So this movie of the evacuation runs through your head?
What is the most difficult image in the movie?
"The first morning, the first knock on the door."
Do you already know which door you will knock on?
"I will go to a person I know. I feel it is not fair to do it to someone you don't know. Even though it is more difficult, it is also more correct. In this matter, my difficulty is not unique to the chief of Southern Command. It is the difficulty of every platoon commander who will knock on a door. Seven-thirty in the morning. The family has deliberately not prepared itself. The two children are sitting at the table and waiting for breakfast. The wife is just pouring a cup of coffee. The husband opens the door and says, Yes?"
And what do you say?
"My name is Major General Dan Harel. According to the law on carrying out the disengagement and pursuant to the decision of the government of Israel, I am informing you that you have to leave the house."
That is the text of a tragedy.
"It is a terrible text. That is so. But everything we are dealing with here is a tragedy. A harsh and terrible Israeli tragedy. A personal tragedy for the evacuees because we are taking their homes from them. And in the Israeli way of life, a home is both the most expensive thing in money terms and even more, the most personal thing. And we are taking their homes from them. And their work. Most of them are 50-60 years old. They are no longer kids. And this is not the evacuation of Yamit. Most of them will not find a job.
"But we are also taking their community from them. Because many communities will be shattered. They are feeling a crisis of faith. They are feeling a crisis of ideology. So you are right: This is a genuine tragedy. And we, the IDF, were chosen to be the instrument through which the tragedy is realized."
In the past few days, have you thought about this specific person on whose door you will knock?
"Yes. I don't want to get involved in descriptions about how this mass of people we are bringing into the settlement will sound from inside the house. Or how they will try to live a normal life inside and play Monopoly with the children while they know it is getting closer. And arriving. And that knock on the door. With one knock, they lose everything."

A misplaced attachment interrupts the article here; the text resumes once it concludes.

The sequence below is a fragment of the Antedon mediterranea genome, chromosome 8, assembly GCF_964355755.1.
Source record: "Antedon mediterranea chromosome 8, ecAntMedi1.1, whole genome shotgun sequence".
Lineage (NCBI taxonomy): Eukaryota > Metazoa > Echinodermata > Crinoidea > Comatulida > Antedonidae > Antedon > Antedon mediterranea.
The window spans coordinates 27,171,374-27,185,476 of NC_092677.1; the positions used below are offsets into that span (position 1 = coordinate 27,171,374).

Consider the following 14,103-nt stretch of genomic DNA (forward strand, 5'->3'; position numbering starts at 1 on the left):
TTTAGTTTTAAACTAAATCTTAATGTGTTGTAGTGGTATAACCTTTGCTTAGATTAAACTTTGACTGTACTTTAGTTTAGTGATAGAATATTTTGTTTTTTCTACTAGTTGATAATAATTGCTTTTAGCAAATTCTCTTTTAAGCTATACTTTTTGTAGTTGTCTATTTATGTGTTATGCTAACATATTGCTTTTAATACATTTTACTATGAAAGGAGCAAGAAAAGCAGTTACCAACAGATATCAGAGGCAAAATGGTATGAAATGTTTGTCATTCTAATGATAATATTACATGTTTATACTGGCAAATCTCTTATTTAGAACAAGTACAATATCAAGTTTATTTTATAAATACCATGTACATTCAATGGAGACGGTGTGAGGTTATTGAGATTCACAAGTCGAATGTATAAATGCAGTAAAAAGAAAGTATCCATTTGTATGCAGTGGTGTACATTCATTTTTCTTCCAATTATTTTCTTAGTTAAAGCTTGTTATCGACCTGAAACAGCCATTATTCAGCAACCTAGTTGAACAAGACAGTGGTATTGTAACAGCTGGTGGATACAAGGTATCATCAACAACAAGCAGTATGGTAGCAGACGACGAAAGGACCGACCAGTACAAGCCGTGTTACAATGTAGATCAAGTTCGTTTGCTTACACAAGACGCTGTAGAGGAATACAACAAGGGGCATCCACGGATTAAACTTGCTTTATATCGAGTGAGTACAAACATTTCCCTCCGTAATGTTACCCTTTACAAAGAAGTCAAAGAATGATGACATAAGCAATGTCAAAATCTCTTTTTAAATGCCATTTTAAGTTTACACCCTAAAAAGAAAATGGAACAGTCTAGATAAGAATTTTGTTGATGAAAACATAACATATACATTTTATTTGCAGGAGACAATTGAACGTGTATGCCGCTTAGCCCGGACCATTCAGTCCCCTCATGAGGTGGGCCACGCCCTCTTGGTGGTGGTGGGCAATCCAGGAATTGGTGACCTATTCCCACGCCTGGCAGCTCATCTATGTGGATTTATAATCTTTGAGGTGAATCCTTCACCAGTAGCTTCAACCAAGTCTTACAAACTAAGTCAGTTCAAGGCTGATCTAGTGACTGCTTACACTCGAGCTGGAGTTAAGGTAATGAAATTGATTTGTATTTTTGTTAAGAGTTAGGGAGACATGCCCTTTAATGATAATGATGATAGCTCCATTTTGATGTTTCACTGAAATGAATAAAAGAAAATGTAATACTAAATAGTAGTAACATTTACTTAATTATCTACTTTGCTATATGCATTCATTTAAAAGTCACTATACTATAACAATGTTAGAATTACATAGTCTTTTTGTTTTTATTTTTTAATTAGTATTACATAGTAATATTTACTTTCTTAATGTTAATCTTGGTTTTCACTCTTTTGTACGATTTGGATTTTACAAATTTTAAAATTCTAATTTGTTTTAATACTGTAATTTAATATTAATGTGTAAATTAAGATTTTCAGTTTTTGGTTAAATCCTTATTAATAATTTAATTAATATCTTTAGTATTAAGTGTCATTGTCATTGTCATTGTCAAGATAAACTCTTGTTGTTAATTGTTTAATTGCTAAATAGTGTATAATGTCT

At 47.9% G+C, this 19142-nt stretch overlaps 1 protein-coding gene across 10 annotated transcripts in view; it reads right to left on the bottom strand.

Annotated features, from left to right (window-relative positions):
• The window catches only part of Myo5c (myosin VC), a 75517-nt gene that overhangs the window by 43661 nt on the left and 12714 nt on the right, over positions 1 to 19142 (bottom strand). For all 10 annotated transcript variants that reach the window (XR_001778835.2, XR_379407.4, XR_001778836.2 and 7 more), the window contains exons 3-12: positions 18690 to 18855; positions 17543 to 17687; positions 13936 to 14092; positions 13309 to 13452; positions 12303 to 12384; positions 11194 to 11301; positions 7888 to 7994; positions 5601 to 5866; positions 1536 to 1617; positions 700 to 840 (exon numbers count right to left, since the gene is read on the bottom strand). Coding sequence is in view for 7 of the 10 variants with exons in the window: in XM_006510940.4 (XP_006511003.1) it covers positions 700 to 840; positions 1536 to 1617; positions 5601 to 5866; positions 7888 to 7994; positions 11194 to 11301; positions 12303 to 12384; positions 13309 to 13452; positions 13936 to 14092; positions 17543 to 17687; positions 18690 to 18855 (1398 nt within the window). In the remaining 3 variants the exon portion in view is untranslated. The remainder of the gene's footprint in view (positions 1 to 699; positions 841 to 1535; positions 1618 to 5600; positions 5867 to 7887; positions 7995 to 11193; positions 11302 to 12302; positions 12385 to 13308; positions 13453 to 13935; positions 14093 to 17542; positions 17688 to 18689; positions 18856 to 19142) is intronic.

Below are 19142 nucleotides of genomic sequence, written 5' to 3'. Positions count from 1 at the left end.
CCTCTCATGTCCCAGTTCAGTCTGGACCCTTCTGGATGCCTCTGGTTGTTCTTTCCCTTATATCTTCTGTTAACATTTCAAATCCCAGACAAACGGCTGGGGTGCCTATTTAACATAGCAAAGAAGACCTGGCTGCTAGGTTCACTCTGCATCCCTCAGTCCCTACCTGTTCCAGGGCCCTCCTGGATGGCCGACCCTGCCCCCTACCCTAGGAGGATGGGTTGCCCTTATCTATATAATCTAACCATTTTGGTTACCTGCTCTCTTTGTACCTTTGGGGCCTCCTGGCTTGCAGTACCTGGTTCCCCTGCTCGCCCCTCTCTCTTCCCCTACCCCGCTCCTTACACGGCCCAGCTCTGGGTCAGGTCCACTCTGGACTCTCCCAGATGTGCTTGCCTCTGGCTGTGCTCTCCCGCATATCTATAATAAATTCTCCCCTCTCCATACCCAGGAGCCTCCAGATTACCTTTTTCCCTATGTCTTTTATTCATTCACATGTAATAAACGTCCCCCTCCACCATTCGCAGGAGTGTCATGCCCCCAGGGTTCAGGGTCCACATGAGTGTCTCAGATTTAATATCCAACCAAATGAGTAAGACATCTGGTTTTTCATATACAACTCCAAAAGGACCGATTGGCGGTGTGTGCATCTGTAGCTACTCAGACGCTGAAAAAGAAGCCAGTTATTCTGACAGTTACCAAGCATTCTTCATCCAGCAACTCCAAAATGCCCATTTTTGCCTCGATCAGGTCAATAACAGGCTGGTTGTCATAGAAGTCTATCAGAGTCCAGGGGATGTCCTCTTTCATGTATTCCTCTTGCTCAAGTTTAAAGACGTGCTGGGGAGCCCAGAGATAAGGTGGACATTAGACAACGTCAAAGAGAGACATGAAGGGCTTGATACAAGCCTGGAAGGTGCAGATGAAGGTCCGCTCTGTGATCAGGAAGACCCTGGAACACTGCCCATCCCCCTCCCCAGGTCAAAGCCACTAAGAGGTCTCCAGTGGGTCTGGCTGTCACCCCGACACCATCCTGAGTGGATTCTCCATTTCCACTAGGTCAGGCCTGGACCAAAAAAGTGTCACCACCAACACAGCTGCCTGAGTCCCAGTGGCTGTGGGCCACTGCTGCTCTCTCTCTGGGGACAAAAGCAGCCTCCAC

What else will be hard for you?
"There will be an accumulation of difficult moments. Seeing an empty settlement. Sending in the bulldozers. Demolishing houses with bulldozers. And synagogues. Demolishing everything."
Have you already formulated an end-of-settlement ceremony?
"We are still thinking about it. The last moment of a settlement will be very difficult. We haven't yet decided what we will do. Sing `Hatikva'? Salute? After all, people lived there. We don't yet know what to do."
People in Gush Katif say that the act you are about to carry out will haunt you for the rest of your lives.
"Yes. That is what they say. And it's true. But that does not detract from our determination to carry out what we are obliged to carry out."
They say you have created a crushing expulsion machine.
"That is the image that has been created. Because of our thorough preparations and because of the determination, they have formed the impression that the army is an expulsion machine. We did all this not because we wanted to build a sophisticated expulsion machine that will now start to shred one part of the country after another, but precisely because we believed that a great deal of strength will prevent the use of force. And we have strength. The IDF is a strong, hardy organization."
The settlers are trying to fight that organization: They are rising against your ranks of soldiers and trying to break them down.
"They are waging psychological warfare against us. Thus the allusions to the Nazis, the calls of `Judenrat.' I personally have already been called a murderer, a traitor, `the blood is on your hands.' It is hard for them understand how I, their protective vest, have suddenly adopted another role. But they are wrong. They do not understand the depth of the soldiers' commitment to the mission.
"At Kissufim checkpoint I saw new recruits standing in rows in the face of those calls with tears running down their cheeks. But those new recruits stood their ground. The ranks were not breached. Of 12,000 soldiers who were at Kfar Maimon, not one refused an order. Even though I estimate that 40 percent of them are against the disengagement, not one of them refused an order. Not even those hundreds whose families were on the other side of the fence."
Didn't the opponents of disengagement at Kfar Maimon frighten you? Didn't you see them as a threat to the army and the state and democracy?
"It has to be said that the state was challenged at Kfar Maimon. That is why we could not let them move even one meter south from there. Because if the State of Israel is not able to implement its decisions, it is no longer a democracy. If the army does not carry out the directives of the government, then you had better learn Spanish, because there will be a South American-style regime here. But I do not demean the people I saw in Kfar Maimon. Look, for three days, we messed around there. It was hot, there was no food, the logistics broke down. It was crappy. So at 2:30 A.M. I drove to Kissufim checkpoint. And along the way I see a family walking toward me on the road. A father my age, a mother, three daughters and a son. The older girl is pushing a carriage with a baby. The son is carrying an orange flag. And at 2:30 A.M., they are going to Kfar Maimon. And it wasn't just one family. I counted 220 people that night on the road. That is the nation of Israel. It thrills me. Doesn't it thrill you, too?"